https://www.bis.org/review/r140528a.htm

        “Maintaining a high tax almost all the time just for the pleasure of cutting it in a rare occurrence (and even if that rare event is going to bring sufficiently severe consequences) does not seem to pass the test of optimal intertemporal allocation of policy action. The costs of high inflation are high. But the benefits of having high inflation as a hedge against a crisis are small …”

        L. Ball was aware of the weight of this argument and therefore tried to argue that there had been any number of zero lower bounds since WWII – far more than anybody else had been aware of. If you find that hard to believe, his theory falls down. In any case, it is a minority opinion (and, as I find, both factually and morally wrong).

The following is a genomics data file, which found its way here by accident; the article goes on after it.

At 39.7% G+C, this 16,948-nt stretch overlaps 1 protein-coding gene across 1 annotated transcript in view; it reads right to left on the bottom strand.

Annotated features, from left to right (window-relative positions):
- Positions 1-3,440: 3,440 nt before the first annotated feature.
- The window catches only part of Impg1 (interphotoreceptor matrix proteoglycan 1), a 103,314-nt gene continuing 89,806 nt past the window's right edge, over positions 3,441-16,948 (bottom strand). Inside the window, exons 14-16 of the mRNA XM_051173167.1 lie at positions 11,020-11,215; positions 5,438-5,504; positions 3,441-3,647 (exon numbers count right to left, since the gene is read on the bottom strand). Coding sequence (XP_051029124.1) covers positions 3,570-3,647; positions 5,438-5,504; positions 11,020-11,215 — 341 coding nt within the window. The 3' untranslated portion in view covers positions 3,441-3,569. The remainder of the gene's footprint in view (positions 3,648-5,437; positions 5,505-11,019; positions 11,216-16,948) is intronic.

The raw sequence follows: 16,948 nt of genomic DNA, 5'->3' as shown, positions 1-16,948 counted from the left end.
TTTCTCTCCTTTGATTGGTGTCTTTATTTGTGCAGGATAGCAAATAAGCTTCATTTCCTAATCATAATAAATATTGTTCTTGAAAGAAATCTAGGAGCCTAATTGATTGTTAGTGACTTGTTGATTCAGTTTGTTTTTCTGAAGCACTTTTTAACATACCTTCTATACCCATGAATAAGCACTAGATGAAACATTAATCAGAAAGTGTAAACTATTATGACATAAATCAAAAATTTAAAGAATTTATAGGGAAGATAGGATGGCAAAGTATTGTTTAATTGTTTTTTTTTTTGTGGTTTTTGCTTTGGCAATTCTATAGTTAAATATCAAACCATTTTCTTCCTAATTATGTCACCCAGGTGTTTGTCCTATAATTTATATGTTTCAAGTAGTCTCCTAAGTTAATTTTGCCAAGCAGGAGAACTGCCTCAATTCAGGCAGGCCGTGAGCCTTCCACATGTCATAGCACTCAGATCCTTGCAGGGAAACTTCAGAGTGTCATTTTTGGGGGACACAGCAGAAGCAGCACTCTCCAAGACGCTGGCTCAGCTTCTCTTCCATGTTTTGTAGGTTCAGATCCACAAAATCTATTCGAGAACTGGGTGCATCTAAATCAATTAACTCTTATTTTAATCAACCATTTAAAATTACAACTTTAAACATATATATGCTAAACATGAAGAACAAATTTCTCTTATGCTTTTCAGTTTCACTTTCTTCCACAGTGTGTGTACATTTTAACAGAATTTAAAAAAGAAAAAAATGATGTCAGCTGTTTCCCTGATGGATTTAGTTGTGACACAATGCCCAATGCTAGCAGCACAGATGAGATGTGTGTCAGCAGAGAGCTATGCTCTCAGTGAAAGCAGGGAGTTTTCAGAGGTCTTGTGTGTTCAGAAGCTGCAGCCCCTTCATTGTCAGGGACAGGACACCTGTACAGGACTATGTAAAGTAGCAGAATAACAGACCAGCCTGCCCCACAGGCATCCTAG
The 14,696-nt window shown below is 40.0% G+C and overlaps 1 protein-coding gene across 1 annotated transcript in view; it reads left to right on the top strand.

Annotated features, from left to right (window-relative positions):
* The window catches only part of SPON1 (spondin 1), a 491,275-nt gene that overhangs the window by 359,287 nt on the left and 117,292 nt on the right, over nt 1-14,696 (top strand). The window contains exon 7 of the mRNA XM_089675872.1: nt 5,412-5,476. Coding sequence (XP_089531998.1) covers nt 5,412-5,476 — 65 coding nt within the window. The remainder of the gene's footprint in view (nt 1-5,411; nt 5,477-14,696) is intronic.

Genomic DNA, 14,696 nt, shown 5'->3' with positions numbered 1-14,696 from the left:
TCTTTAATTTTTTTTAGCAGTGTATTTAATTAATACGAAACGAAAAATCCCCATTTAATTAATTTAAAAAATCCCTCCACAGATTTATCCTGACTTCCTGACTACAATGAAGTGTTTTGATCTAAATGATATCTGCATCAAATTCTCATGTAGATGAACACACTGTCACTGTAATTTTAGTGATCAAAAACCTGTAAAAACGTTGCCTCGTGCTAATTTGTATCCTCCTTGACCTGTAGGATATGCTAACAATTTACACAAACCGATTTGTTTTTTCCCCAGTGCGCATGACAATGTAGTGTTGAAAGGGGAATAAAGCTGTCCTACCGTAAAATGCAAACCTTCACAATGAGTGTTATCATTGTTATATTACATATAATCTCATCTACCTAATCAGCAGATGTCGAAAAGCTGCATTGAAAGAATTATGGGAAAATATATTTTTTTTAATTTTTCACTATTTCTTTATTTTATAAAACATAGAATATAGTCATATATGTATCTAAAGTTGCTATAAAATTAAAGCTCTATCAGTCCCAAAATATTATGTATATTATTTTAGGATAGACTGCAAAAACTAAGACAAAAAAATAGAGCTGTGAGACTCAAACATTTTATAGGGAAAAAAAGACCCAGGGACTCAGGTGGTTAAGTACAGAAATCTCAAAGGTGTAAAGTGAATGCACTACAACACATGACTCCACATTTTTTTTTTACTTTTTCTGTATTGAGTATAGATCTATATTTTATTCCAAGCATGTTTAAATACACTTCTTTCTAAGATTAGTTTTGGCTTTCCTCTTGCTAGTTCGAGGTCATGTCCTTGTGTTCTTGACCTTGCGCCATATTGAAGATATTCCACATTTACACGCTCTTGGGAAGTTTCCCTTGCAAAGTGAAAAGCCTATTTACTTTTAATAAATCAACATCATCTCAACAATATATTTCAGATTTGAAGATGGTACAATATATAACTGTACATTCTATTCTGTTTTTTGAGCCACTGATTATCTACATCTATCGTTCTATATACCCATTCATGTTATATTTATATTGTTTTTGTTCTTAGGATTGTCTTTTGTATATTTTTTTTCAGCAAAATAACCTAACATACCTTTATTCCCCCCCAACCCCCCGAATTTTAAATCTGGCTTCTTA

As for Blanchard, he is aware of the harmfulness of inflation. He presents the case for inflation, but also its costs, and then says

        “the question remains whether these costs are
        outweighed by the potential benefits in terms of avoiding the zero interest rate bound. ”

        Perhaps you might weigh these arguments for and against inflation. You know my answer.

        Now you raise a new question with no connection to the former ones:

        “If Germany could no longer export, would domestic demand ensure full employment, a closed output gap and stable inflation of below, but close to, 2% ? ”

        Of course not, but what’s wrong with exporting? That’s a consequence of the division of labour (Adam Smith) and Krugman’s New Economic Geography.

        Saraceno seems to think that it it is somehow evil to have export surpluses. But the money from those surpluses has to be invested in other countries – at least so macroeconomists including Krugman tell us. So: Was it evil of Britain to lend to the US and further their industrialization in the 19th century? Should the British have kept their money at home? The answer can only be: Are you serious?